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Addiction Therapy

There is a wide span between Substance Use to Substance Abuse (commonly referred too as an addiction). Is my use problematic?, is the key question. However, there is not a quick yes or no response to this question. I like to think of it as a spectrum of use.

Individuals can flow along the spectrum and move to different points along it depending on our current circumstances.

These circumstances can be signs that an individual’s use has become or may become problematic:

  • Where the substances take over your ability to participate in daily activities, work, social groups, and your usual routines.
  • You are finding that you are only participating in events that will allow for substances to be consumed/behaviours to occur.
  • Your identity starts to be become dependent upon substances and your next ability to use.

Gambling and Gaming are very similar in nature to substance use. The response these behaviours provide the brain is the same endorphin high due to the increase in dopamine in your brain.

Often the thought is that if you are not putting substances and items into your body you are not doing as much damage. This would be a false perception on reality. These behaviours can be just as risky and harmful to your overall health and well-being.

All compulsive behaviours stem from pain and experiences. Each person’s pain is relative to themselves. The key piece when working with someone that experiences an addiction is looking past the behaviour and into who that individual is and what brought them to this point. Non-judgmental approach in treatment is the key first step.

“Any passion can become an addiction; but then how to distinguish between the two? The central question is: who’s in charge, the individual or their behaviour? It’s possible to rule a passion, but an obsessive passion that a person is unable to rule is an addiction. And the addiction is the repeated behaviour that a person keeps engaging in, even though he knows it harms himself or others.”
 – Gabor Mate

Family Members (of those with an addiction—both active and past)

Watching your loved one experiencing the pain of addiction impacts more than just the individual with the addiction. It impacts the entire support unit. This is why an addiction is often referred to as the family addiction/family disease. Co-dependence, Enabling behaviours, and Lack of understanding can all contribute to your own destruction (as the family/support member).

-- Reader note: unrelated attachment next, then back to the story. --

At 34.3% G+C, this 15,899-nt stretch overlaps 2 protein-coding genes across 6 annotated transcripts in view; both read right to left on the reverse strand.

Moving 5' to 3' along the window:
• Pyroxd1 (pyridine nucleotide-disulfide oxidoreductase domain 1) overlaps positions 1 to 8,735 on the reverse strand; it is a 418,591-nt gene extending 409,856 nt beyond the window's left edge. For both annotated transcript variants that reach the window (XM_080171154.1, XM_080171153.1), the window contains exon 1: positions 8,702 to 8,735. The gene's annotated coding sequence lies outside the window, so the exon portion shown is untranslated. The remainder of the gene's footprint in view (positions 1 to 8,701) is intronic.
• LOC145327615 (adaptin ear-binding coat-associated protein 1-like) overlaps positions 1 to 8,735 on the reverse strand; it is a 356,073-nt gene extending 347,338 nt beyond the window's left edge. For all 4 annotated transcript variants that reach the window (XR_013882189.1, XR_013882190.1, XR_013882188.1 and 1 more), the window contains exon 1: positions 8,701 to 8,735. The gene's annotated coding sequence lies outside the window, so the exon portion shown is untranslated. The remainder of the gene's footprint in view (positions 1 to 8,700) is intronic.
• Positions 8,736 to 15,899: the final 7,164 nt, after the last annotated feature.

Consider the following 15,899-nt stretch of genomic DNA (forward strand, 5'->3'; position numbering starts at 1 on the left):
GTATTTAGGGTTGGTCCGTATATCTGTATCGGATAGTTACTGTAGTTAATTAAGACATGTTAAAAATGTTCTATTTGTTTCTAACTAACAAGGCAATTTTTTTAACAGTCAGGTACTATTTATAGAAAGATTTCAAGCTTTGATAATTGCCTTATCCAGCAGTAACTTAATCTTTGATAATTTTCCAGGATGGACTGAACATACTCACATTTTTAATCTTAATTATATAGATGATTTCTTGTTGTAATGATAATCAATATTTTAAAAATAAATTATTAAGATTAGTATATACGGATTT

Therapy is an effective tool to overcome these experiences, learn new coping strategies, and develop a balance within your own life.

Healthiness breeds healthiness! If you are not at your best, you cannot be the best support for another.

“It is impossible to understand addiction without asking what relief the addict finds, or hopes to find, in the drug or the addictive behaviour.” – Gabor Mate

*Counselling can occur on an individual basis, or sessions can be set up for multiple members of your family to work together towards making some changes.

The Diagnostic and Statistical Manual (DSM-IV) sets the expectation of what an addiction, trauma, and mental health disorder is. This provides the framework of ‘what classifies as what.’

This information, although helpful, is not everything. Each person is a unique individual with different experiences. The ideal within each therapy session is to see past the current behaviours (or symptoms) of the diagnosis or labels and to work with the current needs.

What will better support you today to equate to a better tomorrow?! – Together we can determine what this is for you.

*I will not be providing you with any diagnosis (as I am not a physician) or labels (as I am not here to judge you).*